• Writing a will to leave their interests to an heir or Tribe.
  • Gifting interests to an heir or Tribe.
  • Selling or buying interests to or from co-owners.
  • Exchanging their interests with a Tribe (provide fractional interests to a Tribe in exchange for the right to occupy or use land under Tribal control or management).
  • Creating a joint tenancy for their interests by will or deed.

The BIA has prepared two online resources on Understanding Probate and Estate Planning to help landowners gather more information. 

Encouraging Review of Certain Rules Governing Fractional Interests**

The BIA and BTFA assist landowners with understanding AIPRA, which created a nationwide Federal code for the probate of Indian trust estates by the Department of the Interior’s Office of Hearings and Appeals. AIPRA changed the way trust estates may be distributed to heirs when there is no will. AIPRA affects inheritance of all Indian trust or restricted land, except for lands located in Alaska and lands held in restricted fee status for members of the Five Tribes of Oklahoma and The Osage Nation. AIPRA seeks to keep land in trust for enrolled members or individuals who are lineal descendants, but limits how distant those descendants can be from the landowner before the land goes to the Tribe with jurisdiction. Tribes have the authority to have land descend to enrolled Tribal members of their Tribe only if they provide for that in their own probate code or if provided in special statutes, which have been accepted by the Federal Government. The provisions of AIPRA are complex. Landowners should seek information for any questions they may have. 

The following three Tribes have Tribal probate codes that were approved by the Assistant Secretary Indian Affairs pursuant to AIPRA: Confederated Tribes of the Umatilla Indian Reservation, Northern Cheyenne Tribe, and Fond du Lac Band of the Lake Superior Chippewa.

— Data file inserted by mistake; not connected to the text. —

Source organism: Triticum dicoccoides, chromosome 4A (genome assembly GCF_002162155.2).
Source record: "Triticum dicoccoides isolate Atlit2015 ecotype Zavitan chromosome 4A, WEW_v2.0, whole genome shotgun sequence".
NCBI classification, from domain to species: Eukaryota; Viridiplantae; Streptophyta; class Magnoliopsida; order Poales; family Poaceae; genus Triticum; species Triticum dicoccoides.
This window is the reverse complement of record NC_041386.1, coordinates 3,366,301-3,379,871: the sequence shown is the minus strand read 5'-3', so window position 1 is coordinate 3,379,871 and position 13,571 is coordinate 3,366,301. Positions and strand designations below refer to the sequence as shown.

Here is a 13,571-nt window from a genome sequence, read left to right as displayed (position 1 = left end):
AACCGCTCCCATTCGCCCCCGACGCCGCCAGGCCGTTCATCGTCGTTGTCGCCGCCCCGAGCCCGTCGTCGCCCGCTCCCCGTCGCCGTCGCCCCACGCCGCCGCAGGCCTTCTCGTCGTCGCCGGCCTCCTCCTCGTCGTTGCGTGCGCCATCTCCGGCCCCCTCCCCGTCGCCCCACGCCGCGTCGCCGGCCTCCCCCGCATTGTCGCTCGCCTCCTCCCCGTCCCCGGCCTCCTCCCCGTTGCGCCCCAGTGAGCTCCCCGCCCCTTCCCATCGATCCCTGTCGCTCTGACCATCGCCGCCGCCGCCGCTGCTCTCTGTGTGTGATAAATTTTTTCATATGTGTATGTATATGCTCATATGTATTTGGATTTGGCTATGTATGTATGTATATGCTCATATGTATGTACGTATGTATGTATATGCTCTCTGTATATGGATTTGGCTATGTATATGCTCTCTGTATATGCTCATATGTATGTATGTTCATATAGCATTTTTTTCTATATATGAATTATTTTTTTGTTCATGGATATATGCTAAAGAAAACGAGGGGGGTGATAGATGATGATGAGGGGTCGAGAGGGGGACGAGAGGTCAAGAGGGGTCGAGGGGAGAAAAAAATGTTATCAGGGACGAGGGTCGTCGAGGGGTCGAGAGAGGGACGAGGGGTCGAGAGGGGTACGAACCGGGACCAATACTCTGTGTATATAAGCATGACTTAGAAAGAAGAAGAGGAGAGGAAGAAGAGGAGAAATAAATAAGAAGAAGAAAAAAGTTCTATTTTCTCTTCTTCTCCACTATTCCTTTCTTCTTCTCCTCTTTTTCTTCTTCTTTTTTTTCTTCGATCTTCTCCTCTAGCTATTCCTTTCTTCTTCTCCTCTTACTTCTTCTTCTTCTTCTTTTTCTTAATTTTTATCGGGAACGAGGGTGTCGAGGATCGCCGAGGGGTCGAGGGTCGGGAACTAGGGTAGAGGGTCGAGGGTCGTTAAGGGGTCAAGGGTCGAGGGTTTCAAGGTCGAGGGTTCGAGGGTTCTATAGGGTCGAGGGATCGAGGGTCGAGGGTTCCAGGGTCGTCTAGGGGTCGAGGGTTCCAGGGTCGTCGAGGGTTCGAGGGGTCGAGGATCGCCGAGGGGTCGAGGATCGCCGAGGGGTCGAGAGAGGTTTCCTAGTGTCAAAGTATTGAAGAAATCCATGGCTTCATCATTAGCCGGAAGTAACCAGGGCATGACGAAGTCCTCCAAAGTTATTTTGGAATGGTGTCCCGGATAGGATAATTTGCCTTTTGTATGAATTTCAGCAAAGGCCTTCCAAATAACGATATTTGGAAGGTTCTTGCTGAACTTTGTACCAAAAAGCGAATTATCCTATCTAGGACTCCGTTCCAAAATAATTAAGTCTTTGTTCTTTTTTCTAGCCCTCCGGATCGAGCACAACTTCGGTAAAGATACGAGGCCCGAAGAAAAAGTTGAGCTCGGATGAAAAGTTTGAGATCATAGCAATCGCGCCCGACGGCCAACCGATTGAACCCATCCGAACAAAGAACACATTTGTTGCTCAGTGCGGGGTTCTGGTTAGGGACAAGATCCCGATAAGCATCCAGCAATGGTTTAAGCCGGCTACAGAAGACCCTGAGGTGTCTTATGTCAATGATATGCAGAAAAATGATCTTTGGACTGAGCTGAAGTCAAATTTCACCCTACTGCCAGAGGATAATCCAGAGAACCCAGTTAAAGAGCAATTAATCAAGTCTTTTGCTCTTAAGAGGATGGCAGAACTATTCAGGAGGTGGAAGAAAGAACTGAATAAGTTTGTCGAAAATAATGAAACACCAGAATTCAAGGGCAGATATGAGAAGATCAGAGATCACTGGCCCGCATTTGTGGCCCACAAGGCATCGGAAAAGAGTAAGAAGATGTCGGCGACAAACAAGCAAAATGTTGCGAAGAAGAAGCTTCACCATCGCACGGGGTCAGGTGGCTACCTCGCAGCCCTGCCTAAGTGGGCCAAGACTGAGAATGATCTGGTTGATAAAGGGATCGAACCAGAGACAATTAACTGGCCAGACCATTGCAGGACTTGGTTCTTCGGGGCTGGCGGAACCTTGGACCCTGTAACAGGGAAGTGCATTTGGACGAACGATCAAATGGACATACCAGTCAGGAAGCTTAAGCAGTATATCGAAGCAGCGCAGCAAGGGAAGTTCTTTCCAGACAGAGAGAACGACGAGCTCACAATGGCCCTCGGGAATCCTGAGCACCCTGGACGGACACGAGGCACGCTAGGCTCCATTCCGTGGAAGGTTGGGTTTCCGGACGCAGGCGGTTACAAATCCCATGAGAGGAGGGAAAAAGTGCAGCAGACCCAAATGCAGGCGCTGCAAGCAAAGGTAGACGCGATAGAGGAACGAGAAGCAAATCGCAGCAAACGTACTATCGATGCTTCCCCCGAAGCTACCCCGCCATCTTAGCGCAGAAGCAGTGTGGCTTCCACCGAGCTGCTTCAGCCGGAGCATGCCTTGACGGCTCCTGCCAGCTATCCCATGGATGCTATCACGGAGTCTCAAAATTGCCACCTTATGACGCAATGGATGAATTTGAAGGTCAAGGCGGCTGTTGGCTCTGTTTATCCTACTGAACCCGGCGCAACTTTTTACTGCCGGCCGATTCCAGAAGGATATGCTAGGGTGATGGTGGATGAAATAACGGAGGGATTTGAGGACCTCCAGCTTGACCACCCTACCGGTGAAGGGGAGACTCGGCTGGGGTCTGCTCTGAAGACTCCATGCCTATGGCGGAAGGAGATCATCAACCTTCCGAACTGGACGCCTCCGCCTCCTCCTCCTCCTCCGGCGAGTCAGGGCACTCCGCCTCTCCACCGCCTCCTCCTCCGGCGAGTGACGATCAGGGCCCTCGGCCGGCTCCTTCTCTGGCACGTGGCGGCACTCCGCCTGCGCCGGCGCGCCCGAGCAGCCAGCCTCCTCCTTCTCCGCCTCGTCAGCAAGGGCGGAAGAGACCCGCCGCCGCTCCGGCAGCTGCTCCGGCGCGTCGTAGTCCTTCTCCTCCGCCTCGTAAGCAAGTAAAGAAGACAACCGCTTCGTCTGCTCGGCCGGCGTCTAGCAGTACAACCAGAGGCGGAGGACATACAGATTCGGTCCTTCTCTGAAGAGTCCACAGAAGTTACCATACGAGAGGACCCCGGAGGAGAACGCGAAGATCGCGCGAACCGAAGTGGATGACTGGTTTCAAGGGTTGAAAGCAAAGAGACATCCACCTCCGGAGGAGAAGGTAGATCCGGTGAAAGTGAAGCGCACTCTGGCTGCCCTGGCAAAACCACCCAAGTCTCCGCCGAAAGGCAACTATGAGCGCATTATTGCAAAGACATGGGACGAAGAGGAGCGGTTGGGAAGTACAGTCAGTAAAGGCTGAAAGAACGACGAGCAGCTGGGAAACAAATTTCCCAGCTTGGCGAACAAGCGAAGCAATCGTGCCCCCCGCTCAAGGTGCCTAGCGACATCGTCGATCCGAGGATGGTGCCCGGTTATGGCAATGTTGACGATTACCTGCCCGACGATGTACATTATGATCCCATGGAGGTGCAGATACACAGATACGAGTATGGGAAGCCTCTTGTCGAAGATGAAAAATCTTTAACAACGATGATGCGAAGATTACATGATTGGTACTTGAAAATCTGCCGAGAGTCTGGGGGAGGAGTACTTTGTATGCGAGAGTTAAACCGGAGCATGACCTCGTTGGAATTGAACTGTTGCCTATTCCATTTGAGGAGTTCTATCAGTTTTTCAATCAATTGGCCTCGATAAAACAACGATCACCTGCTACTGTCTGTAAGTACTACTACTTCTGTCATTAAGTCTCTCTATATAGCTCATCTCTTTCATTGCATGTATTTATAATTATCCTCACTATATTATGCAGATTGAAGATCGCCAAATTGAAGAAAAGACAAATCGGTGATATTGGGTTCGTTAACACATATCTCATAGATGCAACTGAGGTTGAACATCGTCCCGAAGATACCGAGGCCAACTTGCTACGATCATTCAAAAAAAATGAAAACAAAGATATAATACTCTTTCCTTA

In addition, Tribes have specific Federal statutes that govern the disposition of trust or restricted lands, including at these locations:

  • The Creek Nation of Oklahoma Act of August 29, 1967 (Pub. L. 90-76 § 3, 81 Stat. 177, 25 U.S.C. § 788)
  • Yakima Reservation (or within the area ceded by the Treaty of June 9, 1855 (12 Stat. 1951)), The Act of December 31, 1970 (Pub. L. 91–627, 84 Stat. 1874, 25 U.S.C. § 607), amending section 7 of the Act of August 9, 1946 (60 Stat. 968).
  • Warm Springs Reservation (or within the area ceded by the Treaty of June 25, 1855 (12 Stat. 37)), Act of August 10, 1972 (Pub. L. 92–377, 86 Stat. 530).
  • Nez Perce Indian Reservation (or within the area ceded by the Treaty of June 11, 1855 (12 Stat. 957)) Act of September 29, 1972 (Pub. L. 92–443, 86 Stat. 744).
  • The Umatilla Indian Reservation, Act of April 18, 1978 (Pub. L. 95-264, 92 Stat. 202, 25 U.S.C. § 463d).
  • Osage Nation, of Oklahoma *** Act of October 21, 1978 (Pub. L. 95-496 § 5, 92 Stat 1660, 25 U.S.C. § 331 note, see also 25 C.F.R. part 17).
  • Standing Rock Reservation of North Dakota and South Dakota, Act of June 17, 1980 (Pub. L. 96-274, 94 Stat. 537).
  • Devils Lake Sioux Tribe of North Dakota (Spirit Lake Sioux Tribe) Act of January 12, 1983 (Pub. L. 97-459, 96 Stat. 2515).
  • Lake Traverse Indian Reservation (Sisseton Wahpeton Oyate) Act of October 19, 1984 (Pub. L. 98-513, 98 Stat. 2411).

** Future changes in laws cannot be predicted. The information provided is based only on rules and laws in force as of November 7, 2016.

*** Probates of deceased members of the Five Civilized Tribes of Oklahoma and The Osage Nation are conducted by the State Courts of Oklahoma rather than the Office of Hearings and Appeals. See generally Act of August 4, 1947 (Pub. L. 80-336, 61 Stat. 73); 25 U.S.C. §§ 375d, 331 note; 25 C.F.R. parts 16-17.